Both normal classroom use and research typically confound crib card construction with crib card use, making it unclear whether students benefit from the process of creating crib cards. We compared the effect of self-constructed and other-constructed crib cards (written by a student research assistant) on undergraduates' (N = 32) multiple-choice exam performance. Performance was better with other-constructed cards than with self-constructed cards. Crib card construction did not facilitate student learning, nor did the use of self-constructed crib cards enhance exam performance.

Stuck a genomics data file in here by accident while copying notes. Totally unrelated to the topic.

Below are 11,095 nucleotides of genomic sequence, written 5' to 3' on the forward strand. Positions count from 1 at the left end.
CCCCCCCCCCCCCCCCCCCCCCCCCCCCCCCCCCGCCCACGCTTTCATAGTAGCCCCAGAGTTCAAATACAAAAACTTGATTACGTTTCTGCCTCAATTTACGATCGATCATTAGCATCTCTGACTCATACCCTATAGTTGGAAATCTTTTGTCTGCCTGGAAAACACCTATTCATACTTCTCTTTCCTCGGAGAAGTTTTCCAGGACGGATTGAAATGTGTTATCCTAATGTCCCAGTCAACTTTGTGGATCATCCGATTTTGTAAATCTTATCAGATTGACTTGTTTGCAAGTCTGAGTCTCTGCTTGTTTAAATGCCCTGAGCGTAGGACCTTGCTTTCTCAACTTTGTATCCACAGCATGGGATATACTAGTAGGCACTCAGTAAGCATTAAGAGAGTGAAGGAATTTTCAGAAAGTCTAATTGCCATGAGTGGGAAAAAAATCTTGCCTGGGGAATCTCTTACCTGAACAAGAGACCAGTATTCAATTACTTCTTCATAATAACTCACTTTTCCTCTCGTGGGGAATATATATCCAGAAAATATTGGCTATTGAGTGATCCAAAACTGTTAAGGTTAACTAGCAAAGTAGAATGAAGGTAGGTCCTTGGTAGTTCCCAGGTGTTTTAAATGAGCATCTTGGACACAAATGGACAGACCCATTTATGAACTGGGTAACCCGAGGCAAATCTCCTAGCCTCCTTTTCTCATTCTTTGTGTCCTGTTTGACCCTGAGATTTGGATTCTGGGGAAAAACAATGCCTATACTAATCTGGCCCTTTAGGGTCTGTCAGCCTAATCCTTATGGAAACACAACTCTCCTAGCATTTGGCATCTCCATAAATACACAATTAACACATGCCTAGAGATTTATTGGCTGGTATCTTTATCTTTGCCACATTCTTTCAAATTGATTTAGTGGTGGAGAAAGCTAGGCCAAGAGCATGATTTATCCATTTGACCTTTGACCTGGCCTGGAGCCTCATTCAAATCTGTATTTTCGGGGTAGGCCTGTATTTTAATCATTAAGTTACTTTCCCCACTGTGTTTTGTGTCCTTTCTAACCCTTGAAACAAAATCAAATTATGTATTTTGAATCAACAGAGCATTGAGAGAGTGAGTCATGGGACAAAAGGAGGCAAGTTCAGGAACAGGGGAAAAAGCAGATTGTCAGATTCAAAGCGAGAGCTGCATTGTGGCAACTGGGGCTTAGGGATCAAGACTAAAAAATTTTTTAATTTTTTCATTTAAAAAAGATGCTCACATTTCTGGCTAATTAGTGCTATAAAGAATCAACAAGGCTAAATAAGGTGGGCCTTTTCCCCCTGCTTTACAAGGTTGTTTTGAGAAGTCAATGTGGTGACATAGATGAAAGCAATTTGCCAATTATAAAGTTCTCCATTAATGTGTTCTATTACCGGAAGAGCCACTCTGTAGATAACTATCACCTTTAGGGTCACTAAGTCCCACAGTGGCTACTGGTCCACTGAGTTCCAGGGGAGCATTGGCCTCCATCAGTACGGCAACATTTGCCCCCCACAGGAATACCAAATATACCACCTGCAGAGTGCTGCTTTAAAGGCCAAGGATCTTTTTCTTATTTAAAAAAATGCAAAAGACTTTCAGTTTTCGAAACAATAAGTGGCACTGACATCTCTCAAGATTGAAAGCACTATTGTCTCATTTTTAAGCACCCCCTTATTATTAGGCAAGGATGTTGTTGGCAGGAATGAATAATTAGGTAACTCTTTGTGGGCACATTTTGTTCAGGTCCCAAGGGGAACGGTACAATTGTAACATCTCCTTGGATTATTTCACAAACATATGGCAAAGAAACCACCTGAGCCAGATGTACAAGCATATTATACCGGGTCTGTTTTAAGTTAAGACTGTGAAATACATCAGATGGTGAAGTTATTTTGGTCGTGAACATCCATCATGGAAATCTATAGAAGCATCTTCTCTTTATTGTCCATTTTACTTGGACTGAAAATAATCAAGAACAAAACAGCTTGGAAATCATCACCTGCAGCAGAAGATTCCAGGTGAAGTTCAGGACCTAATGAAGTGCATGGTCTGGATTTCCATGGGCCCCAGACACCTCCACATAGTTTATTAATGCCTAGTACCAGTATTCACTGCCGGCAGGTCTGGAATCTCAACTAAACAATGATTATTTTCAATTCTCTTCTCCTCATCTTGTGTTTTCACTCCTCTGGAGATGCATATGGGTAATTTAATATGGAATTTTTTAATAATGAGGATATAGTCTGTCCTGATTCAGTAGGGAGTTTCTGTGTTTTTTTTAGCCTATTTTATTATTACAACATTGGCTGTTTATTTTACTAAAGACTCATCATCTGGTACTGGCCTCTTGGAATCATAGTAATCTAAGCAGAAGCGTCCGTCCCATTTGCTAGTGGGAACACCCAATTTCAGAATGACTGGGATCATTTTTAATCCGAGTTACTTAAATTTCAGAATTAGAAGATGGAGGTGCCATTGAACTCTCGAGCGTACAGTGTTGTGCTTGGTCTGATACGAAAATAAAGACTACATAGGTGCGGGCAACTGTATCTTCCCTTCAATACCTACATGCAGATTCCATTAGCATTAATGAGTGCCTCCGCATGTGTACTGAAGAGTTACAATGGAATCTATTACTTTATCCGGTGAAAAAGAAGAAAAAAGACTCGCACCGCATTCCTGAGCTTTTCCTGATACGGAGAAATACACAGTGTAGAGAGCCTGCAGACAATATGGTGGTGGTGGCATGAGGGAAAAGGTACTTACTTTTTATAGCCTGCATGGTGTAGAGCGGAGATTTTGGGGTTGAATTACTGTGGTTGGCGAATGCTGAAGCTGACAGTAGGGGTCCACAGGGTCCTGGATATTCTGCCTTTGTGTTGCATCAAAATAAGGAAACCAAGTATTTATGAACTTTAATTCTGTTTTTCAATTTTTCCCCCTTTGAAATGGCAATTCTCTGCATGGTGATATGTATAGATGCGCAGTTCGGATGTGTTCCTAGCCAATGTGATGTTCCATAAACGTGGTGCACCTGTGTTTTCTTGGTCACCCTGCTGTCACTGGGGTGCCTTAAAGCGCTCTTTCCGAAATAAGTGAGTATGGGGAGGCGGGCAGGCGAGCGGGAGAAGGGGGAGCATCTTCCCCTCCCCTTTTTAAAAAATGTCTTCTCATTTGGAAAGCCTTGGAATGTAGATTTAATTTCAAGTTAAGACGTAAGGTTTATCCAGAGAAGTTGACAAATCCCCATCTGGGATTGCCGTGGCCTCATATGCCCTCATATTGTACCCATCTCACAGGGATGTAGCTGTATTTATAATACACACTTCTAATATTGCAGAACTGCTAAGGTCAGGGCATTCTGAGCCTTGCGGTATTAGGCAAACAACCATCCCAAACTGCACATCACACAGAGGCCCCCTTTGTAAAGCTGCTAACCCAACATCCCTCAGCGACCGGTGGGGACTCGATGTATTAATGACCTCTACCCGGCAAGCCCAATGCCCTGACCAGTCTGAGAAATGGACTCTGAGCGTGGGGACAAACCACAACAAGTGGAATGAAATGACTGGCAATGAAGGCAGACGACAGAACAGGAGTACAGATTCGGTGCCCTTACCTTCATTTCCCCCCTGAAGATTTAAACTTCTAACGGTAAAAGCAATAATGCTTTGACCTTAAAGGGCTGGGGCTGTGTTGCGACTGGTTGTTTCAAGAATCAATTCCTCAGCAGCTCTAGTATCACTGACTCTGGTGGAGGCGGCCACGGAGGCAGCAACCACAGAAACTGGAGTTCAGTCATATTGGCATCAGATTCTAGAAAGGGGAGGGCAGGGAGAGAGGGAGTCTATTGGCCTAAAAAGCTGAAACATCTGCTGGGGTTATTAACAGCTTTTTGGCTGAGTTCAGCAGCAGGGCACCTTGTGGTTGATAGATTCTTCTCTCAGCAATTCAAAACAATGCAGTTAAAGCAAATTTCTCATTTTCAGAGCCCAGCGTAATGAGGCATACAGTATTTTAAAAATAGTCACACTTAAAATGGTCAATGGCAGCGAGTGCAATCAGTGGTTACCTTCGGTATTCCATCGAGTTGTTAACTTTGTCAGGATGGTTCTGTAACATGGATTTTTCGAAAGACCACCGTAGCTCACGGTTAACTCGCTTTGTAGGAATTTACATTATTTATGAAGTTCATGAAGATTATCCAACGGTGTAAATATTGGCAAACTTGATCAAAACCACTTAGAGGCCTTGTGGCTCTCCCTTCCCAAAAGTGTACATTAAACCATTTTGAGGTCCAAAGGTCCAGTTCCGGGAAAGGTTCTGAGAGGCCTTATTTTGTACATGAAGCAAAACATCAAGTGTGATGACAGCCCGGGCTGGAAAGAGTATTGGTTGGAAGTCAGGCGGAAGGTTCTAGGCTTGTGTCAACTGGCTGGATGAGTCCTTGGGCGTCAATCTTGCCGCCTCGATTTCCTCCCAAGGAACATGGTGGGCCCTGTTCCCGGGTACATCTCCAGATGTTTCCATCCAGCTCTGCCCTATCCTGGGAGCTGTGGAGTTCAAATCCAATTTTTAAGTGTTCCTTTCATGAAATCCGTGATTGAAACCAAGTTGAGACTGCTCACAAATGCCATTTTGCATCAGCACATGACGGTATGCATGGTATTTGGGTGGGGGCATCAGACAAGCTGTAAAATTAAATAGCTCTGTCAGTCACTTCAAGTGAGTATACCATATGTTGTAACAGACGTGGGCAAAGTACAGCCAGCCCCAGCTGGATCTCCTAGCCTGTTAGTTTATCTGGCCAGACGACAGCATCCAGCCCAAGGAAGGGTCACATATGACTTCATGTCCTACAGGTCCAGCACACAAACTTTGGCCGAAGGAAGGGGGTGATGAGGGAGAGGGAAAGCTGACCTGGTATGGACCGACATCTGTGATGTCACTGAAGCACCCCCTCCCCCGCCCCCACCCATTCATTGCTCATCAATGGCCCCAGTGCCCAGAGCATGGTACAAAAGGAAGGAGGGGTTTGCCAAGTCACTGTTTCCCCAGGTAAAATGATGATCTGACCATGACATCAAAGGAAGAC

|Original language||English (US)|
|Number of pages||2|
|Journal||Teaching of Psychology|
|State||Published - Dec 1 2006|
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